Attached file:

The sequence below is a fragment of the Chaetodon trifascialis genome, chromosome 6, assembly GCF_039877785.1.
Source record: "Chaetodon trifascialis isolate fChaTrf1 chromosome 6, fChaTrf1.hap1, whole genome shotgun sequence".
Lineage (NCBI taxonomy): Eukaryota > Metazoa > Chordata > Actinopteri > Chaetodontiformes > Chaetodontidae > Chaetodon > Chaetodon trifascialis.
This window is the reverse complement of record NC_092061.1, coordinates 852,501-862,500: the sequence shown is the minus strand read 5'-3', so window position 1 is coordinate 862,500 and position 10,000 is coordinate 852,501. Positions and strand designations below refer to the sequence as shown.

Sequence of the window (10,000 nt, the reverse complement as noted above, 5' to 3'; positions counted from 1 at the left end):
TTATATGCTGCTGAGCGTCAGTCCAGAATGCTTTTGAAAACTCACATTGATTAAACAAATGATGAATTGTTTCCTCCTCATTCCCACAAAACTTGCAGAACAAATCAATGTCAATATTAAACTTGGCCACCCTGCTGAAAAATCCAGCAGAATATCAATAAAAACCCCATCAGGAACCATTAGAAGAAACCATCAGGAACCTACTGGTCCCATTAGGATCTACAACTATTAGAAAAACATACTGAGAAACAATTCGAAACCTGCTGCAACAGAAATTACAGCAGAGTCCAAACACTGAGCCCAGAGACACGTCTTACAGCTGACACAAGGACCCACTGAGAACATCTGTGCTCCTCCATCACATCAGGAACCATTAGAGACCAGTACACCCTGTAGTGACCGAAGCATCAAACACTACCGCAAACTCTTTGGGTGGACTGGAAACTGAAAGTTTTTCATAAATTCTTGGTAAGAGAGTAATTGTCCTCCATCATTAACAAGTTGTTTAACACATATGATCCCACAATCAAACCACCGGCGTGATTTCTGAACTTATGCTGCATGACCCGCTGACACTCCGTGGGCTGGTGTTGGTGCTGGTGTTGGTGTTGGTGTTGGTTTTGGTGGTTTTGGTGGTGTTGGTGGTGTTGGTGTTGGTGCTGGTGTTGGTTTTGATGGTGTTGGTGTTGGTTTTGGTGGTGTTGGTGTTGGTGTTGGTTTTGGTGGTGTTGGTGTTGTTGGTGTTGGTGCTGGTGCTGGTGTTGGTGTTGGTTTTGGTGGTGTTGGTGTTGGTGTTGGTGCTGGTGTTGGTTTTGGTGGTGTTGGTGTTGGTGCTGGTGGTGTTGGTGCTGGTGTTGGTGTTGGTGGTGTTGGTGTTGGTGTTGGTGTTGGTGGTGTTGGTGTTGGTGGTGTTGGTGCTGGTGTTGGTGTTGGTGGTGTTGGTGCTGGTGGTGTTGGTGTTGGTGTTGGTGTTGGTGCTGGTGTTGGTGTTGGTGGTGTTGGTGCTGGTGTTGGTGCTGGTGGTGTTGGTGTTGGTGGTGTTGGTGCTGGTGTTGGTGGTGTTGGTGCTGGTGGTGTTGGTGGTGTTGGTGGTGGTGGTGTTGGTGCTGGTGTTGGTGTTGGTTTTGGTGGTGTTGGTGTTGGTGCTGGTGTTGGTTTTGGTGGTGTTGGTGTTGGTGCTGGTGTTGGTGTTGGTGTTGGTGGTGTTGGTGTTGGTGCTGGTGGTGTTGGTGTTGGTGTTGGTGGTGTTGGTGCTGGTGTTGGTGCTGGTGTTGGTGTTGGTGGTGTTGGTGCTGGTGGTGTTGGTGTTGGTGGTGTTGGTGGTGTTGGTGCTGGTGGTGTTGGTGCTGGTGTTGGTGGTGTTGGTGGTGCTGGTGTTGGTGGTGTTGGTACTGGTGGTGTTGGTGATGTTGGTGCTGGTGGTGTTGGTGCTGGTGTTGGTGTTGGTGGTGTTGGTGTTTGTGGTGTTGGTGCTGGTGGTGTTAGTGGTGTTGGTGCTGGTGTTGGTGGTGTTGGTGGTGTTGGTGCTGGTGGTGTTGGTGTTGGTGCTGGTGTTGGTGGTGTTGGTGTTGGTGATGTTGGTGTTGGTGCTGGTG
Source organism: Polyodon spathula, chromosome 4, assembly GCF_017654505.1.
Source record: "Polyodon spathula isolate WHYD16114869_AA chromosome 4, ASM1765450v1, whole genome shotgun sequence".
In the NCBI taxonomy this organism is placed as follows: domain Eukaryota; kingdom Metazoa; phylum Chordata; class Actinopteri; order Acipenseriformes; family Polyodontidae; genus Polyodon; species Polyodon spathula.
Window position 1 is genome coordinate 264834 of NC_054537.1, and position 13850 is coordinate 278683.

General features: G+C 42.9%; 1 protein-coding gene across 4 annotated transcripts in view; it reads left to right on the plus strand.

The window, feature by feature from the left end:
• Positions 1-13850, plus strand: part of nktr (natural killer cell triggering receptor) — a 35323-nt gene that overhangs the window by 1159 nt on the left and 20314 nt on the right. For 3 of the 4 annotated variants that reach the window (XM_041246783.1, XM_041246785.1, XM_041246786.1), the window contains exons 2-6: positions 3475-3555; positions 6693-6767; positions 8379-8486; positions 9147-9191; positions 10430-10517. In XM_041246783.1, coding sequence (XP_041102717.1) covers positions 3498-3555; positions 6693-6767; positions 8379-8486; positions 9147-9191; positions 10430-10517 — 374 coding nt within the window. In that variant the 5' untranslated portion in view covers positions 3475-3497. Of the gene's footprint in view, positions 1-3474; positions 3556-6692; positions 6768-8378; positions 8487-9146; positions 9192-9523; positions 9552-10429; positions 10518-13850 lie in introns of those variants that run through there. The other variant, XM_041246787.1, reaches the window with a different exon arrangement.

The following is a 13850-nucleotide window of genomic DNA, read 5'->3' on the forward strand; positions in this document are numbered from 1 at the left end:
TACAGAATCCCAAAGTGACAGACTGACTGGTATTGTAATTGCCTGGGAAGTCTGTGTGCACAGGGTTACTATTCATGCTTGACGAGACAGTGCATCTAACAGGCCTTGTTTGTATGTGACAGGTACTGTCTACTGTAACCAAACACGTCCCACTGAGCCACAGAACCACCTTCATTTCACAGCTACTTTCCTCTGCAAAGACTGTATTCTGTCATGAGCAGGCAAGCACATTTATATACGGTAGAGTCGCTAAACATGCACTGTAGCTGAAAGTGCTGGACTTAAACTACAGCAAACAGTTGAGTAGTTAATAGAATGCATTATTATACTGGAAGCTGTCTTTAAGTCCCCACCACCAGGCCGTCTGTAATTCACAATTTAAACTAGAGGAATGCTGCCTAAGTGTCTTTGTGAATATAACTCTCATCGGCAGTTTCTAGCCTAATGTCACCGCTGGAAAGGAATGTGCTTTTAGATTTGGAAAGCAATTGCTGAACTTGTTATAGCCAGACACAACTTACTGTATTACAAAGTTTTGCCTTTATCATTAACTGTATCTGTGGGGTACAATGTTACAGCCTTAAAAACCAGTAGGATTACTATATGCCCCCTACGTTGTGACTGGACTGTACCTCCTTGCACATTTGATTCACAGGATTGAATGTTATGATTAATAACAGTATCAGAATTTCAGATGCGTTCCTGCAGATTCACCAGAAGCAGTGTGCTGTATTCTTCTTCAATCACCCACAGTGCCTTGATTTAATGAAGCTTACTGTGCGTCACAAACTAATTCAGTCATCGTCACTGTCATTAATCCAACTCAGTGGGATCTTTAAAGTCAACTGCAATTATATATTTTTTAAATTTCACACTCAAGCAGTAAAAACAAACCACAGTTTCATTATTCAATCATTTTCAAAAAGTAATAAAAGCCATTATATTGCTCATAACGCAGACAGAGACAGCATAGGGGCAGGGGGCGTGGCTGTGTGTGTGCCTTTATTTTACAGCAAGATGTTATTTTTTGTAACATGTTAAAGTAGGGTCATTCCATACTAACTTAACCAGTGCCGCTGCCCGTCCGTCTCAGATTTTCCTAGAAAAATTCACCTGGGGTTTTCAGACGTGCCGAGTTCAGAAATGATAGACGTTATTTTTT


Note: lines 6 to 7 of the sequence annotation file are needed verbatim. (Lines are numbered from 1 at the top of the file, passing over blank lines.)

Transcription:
TTATATGCTGCTGAGCGTCAGTCCAGAATGCTTTTGAAAACTCACATTGATTAAACAAATGATGAATTGTTTCCTCCTCATTCCCACAAAACTTGCAGAACAAATCAATGTCAATATTAAACTTGGCCACCCTGCTGAAAAATCCAGCAGAATATCAATAAAAACCCCATCAGGAACCATTAGAAGAAACCATCAGGAACCTACTGGTCCCATTAGGATCTACAACTATTAGAAAAACATACTGAGAAACAATTCGAAACCTGCTGCAACAGAAATTACAGCAGAGTCCAAACACTGAGCCCAGAGACACGTCTTACAGCTGACACAAGGACCCACTGAGAACATCTGTGCTCCTCCATCACATCAGGAACCATTAGAGACCAGTACACCCTGTAGTGACCGAAGCATCAAACACTACCGCAAACTCTTTGGGTGGACTGGAAACTGAAAGTTTTTCATAAATTCTTGGTAAGAGAGTAATTGTCCTCCATCATTAACAAGTTGTTTAACACATATGATCCCACAATCAAACCACCGGCGTGATTTCTGAACTTATGCTGCATGACCCGCTGACACTCCGTGGGCTGGTGTTGGTGCTGGTGTTGGTGTTGGTGTTGGTTTTGGTGGTTTTGGTGGTGTTGGTGGTGTTGGTGTTGGTGCTGGTGTTGGTTTTGATGGTGTTGGTGTTGGTTTTGGTGGTGTTGGTGTTGGTGTTGGTTTTGGTGGTGTTGGTGTTGTTGGTGTTGGTGCTGGTGCTGGTGTTGGTGTTGGTTTTGGTGGTGTTGGTGTTGGTGTTGGTGCTGGTGTTGGTTTTGGTGGTGTTGGTGTTGGTGCTGGTGGTGTTGGTGCTGGTGTTGGTGTTGGTGGTGTTGGTGTTGGTGTTGGTGTTGGTGGTGTTGGTGTTGGTGGTGTTGGTGCTGGTGTTGGTGTTGGTGGTGTTGGTGCTGGTGGTGTTGGTGTTGGTGTTGGTGTTGGTGCTGGTGTTGGTGTTGGTGGTGTTGGTGCTGGTGTTGGTGCTGGTGGTGTTGGTGTTGGTGGTGTTGGTGCTGGTGTTGGTGGTGTTGGTGCTGGTGGTGTTGGTGGTGTTGGTGGTGGTGGTGTTGGTGCTGGTGTTGGTGTTGGTTTTGGTGGTGTTGGTGTTGGTGCTGGTGTTGGTTTTGGTGGTGTTGGTGTTGGTGCTGGTGTTGGTGTTGGTGTTGGTGGTGTTGGTGTTGGTGCTGGTGGTGTTGGTGTTGGTGTTGGTGGTGTTGGTGCTGGTGTTGGTGCTGGTGTTGGTGTTGGTGGTGTTGGTGCTGGTGGTGTTGGTGTTGGTGGTGTTGGTGGTGTTGGTGCTGGTGGTGTTGGTGCTGGTGTTGGTGGTGTTGGTGGTGCTGGTGTTGGTGGTGTTGGTACTGGTGGTGTTGGTGATGTTGGTGCTGGTGGTGTTGGTGCTGGTGTTGGTGTTGGTGGTGTTGGTGTTTGTGGTGTTGGTGCTGGTGGTGTTAGTGGTGTTGGTGCTGGTGTTGGTGGTGTTGGTGGTGTTGGTGCTGGTGGTGTTGGTGTTGGTGCTGGTGTTGGTGGTGTTGGTGTTGGTGATGTTGGTGTTGGTGCTGGTG
Source organism: Polyodon spathula, chromosome 4, assembly GCF_017654505.1.